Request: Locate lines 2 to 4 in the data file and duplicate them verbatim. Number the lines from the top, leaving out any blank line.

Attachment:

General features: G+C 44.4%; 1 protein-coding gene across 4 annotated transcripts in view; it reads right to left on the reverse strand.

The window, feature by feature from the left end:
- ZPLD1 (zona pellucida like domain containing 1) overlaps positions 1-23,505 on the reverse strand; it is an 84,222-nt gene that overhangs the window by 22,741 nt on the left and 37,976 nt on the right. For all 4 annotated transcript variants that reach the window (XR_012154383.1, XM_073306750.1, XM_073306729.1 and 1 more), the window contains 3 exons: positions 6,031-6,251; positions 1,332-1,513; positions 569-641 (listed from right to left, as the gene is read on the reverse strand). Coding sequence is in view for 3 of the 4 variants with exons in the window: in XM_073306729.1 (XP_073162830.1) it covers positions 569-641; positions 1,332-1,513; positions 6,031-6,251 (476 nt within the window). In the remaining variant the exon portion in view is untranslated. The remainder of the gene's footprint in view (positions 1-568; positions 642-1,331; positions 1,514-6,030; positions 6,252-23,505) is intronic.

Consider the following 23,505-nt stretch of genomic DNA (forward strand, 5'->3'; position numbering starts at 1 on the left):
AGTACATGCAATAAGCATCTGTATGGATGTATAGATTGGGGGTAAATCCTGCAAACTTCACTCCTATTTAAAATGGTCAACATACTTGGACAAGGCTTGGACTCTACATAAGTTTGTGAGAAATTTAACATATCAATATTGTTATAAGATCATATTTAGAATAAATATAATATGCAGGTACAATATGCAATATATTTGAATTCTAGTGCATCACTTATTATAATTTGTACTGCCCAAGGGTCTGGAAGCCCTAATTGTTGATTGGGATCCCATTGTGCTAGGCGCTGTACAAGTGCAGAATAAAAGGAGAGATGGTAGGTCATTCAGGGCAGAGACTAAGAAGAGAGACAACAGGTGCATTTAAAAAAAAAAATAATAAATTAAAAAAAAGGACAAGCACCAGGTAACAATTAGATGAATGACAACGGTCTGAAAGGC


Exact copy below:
The window, feature by feature from the left end:
- ZPLD1 (zona pellucida like domain containing 1) overlaps positions 1-23,505 on the reverse strand; it is an 84,222-nt gene that overhangs the window by 22,741 nt on the left and 37,976 nt on the right. For all 4 annotated transcript variants that reach the window (XR_012154383.1, XM_073306750.1, XM_073306729.1 and 1 more), the window contains 3 exons: positions 6,031-6,251; positions 1,332-1,513; positions 569-641 (listed from right to left, as the gene is read on the reverse strand). Coding sequence is in view for 3 of the 4 variants with exons in the window: in XM_073306729.1 (XP_073162830.1) it covers positions 569-641; positions 1,332-1,513; positions 6,031-6,251 (476 nt within the window). In the remaining variant the exon portion in view is untranslated. The remainder of the gene's footprint in view (positions 1-568; positions 642-1,331; positions 1,514-6,030; positions 6,252-23,505) is intronic.

Consider the following 23,505-nt stretch of genomic DNA (forward strand, 5'->3'; position numbering starts at 1 on the left):